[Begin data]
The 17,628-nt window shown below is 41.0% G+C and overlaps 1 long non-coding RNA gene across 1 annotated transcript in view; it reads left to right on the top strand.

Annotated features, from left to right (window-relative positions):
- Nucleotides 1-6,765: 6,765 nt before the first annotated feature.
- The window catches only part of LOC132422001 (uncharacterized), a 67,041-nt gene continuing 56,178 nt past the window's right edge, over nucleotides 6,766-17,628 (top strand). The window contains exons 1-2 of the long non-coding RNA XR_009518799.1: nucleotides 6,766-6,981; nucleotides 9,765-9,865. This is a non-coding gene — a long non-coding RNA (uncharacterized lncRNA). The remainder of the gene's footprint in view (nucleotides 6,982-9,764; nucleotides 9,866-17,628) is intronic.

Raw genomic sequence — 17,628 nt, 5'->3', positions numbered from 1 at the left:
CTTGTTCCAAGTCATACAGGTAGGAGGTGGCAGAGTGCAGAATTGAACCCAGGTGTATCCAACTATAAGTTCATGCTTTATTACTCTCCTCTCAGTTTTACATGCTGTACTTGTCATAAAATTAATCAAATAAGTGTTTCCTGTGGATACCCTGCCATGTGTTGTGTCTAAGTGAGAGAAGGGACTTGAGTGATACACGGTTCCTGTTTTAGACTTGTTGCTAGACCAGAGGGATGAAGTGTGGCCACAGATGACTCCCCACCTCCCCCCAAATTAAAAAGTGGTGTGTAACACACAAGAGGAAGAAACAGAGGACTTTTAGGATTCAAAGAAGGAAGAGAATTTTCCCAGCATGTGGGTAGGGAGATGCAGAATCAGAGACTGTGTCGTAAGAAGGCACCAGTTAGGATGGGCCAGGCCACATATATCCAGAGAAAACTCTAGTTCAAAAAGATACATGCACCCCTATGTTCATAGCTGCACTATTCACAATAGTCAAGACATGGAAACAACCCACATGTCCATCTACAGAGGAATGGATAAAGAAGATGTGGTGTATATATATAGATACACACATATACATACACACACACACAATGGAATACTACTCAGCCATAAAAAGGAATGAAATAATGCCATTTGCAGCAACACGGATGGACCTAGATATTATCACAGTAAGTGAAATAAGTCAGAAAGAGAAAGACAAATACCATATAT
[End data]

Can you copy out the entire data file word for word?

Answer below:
The 17,628-nt window shown below is 41.0% G+C and overlaps 1 long non-coding RNA gene across 1 annotated transcript in view; it reads left to right on the top strand.

Annotated features, from left to right (window-relative positions):
- Nucleotides 1-6,765: 6,765 nt before the first annotated feature.
- The window catches only part of LOC132422001 (uncharacterized), a 67,041-nt gene continuing 56,178 nt past the window's right edge, over nucleotides 6,766-17,628 (top strand). The window contains exons 1-2 of the long non-coding RNA XR_009518799.1: nucleotides 6,766-6,981; nucleotides 9,765-9,865. This is a non-coding gene — a long non-coding RNA (uncharacterized lncRNA). The remainder of the gene's footprint in view (nucleotides 6,982-9,764; nucleotides 9,866-17,628) is intronic.

Raw genomic sequence — 17,628 nt, 5'->3', positions numbered from 1 at the left:
CTTGTTCCAAGTCATACAGGTAGGAGGTGGCAGAGTGCAGAATTGAACCCAGGTGTATCCAACTATAAGTTCATGCTTTATTACTCTCCTCTCAGTTTTACATGCTGTACTTGTCATAAAATTAATCAAATAAGTGTTTCCTGTGGATACCCTGCCATGTGTTGTGTCTAAGTGAGAGAAGGGACTTGAGTGATACACGGTTCCTGTTTTAGACTTGTTGCTAGACCAGAGGGATGAAGTGTGGCCACAGATGACTCCCCACCTCCCCCCAAATTAAAAAGTGGTGTGTAACACACAAGAGGAAGAAACAGAGGACTTTTAGGATTCAAAGAAGGAAGAGAATTTTCCCAGCATGTGGGTAGGGAGATGCAGAATCAGAGACTGTGTCGTAAGAAGGCACCAGTTAGGATGGGCCAGGCCACATATATCCAGAGAAAACTCTAGTTCAAAAAGATACATGCACCCCTATGTTCATAGCTGCACTATTCACAATAGTCAAGACATGGAAACAACCCACATGTCCATCTACAGAGGAATGGATAAAGAAGATGTGGTGTATATATATAGATACACACATATACATACACACACACACAATGGAATACTACTCAGCCATAAAAAGGAATGAAATAATGCCATTTGCAGCAACACGGATGGACCTAGATATTATCACAGTAAGTGAAATAAGTCAGAAAGAGAAAGACAAATACCATATAT